To further demonstrate the specificity of MAb 19.2 and to evaluate its usefulness for immunoaffinity chromatography, we covalently linked the antibody to CNBr-activated Sepharose 4B (Pharmacia, Sweden). When active GATase was loaded onto a column of this affinity resin, virtually all (99%) of the activity applied was recovered in the unbound fractions that washed through the column. However, when 3 H-labeled GATase was denatured with SDS before being applied to the column, 60% of the radioactivity was bound. Of this about 10% subsequently could be eluted by 4M KSCN.
It is to be noted that since the immunoaffinity procedure requires the transferase to be denatured, purity of the eluted protein could not be assessed by specific activity of the transferase. Homogeneity is therefore defined herein, as the presence of a single human protein band in SDS-PAGE. Characterization of such protein by amino acid sequence analysis will further confirm its homogeneity.
SDS-PAGE analysis of the fractions from immunoaffinity chromatography (FIG. 4) indicates that the unbound fraction contained a large amount of protein including a band of 3 H-labeled GATase at 25-KDa (see corresponding autoradiograph). By contrast, the bound fraction appeared to contain only two polypeptides at 27-KDa and 52-KDa, corresponding to the mouse IgG heavy and light chains that had leached from the column. However, the autoradiograph of this fraction revealed an 3 H-labeled band at 25-kDa that represents considerably more GATase than that present in the unbound fraction lane. Thus, immobilized 19.2 specifically bound GATase and yielded highly purified enzyme.
Western blot analysis of the bound and unbound fractions from the affinity column confirmed that although much of the GATase passed through, a significant fraction was bound by the column (FIG. 3). In addition to the band at 25-KDa, a second band at 52-KDa in the blot of the bound fraction was also seen. When a duplicate Western blot strip was probed with the secondary antibody only, this band was still present, indicating that it represents mouse IgG heavy chain which had leached from the immunoaffinity column. The exact coincidence of the radiolabeled band in the autoradiograph of these strips with the 25-KDa immunoreactive band in the same strips probed with 19.2 confirms the specificity of this monoclonal antibody.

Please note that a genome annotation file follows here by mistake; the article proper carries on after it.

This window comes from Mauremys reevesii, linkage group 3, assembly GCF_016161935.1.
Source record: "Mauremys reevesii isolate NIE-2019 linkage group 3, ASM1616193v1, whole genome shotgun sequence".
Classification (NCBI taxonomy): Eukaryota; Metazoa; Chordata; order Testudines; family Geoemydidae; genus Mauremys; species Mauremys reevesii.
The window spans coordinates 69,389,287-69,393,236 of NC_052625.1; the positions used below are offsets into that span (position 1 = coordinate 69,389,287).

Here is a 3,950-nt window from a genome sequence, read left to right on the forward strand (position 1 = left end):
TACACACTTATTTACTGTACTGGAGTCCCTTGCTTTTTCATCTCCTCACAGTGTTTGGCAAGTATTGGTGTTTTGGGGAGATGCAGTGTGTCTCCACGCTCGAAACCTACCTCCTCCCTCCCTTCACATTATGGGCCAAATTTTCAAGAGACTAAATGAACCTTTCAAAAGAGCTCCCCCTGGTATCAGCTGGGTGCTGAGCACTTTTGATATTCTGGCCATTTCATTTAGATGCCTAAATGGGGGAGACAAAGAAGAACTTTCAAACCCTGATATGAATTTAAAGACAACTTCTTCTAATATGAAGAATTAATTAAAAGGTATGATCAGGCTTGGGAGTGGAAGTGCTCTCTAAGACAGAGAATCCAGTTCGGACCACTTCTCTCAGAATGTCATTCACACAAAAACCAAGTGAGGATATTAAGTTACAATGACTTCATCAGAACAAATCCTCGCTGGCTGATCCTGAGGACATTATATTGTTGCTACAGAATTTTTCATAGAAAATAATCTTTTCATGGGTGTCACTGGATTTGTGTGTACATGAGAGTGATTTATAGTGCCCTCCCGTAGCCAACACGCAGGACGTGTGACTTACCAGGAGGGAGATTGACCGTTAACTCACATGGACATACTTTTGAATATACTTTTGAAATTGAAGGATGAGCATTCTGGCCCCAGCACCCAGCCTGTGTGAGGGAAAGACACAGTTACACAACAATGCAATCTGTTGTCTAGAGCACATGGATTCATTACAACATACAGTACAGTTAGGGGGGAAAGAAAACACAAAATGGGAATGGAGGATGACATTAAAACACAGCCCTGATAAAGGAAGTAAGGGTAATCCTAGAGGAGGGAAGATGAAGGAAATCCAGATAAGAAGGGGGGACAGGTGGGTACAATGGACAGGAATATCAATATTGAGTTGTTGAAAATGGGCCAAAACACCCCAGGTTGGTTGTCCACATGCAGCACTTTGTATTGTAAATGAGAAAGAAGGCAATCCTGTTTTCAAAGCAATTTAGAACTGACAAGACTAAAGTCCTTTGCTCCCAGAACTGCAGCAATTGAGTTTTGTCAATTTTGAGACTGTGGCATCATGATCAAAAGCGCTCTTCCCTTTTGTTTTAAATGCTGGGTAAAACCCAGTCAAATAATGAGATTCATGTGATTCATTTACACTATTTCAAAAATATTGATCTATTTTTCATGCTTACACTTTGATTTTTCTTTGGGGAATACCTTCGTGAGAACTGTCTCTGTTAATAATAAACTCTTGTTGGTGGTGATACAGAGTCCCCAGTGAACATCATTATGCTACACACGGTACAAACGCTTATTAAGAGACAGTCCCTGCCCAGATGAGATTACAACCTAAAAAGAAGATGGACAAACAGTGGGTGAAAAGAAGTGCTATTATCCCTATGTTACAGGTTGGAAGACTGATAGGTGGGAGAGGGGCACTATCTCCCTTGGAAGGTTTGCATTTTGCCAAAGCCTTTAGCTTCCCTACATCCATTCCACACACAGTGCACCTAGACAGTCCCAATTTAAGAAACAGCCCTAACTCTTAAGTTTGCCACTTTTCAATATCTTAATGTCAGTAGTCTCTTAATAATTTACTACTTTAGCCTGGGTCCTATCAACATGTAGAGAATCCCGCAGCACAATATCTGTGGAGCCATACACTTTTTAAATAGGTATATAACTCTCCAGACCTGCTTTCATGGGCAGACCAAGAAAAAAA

In summary, we have produced four monoclonal antibodies that are specific for human O6 -guanine alkyltransferase. All these antibodies appear to recognize the antigen only after denaturation by SDS. This characteristic suggests that the most antigenic sites on the enzyme may be exposed when the protein unfolds.
Immunoaffinity chromatography with MAbs 19.2 and 4A.1 can be used to obtain highly purified GATase.
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|Citing Patent||Filing date||Publication date||Applicant||Title|
|US7265248||Apr 28, 2006||Sep 4, 2007||Technology Innovations, Llc||Compositions and methods for the treatment of malaria|
|U.S. Classification||435/193, 435/814, 435/803, 530/413|
|Cooperative Classification||Y10S435/803, Y10S435/814, C12N9/1007|
|Jul 23, 1993||AS||Assignment|
Owner name: DUKE UNIVERSITY, NORTH CAROLINA
Free format text: ASSIGNMENT OF ASSIGNORS INTEREST;ASSIGNOR:BIGNER, DARELL D.;REEL/FRAME:006621/0132
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Owner name: ST. JUDE CHILDREN S RESEARCH HOSPITAL, TENNESSEE
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Effective date: 19930706
|May 31, 1998||LAPS||Lapse for failure to pay maintenance fees|
|Sep 22, 1998||FP||Expired due to failure to pay maintenance fee|
Effective date: 19980531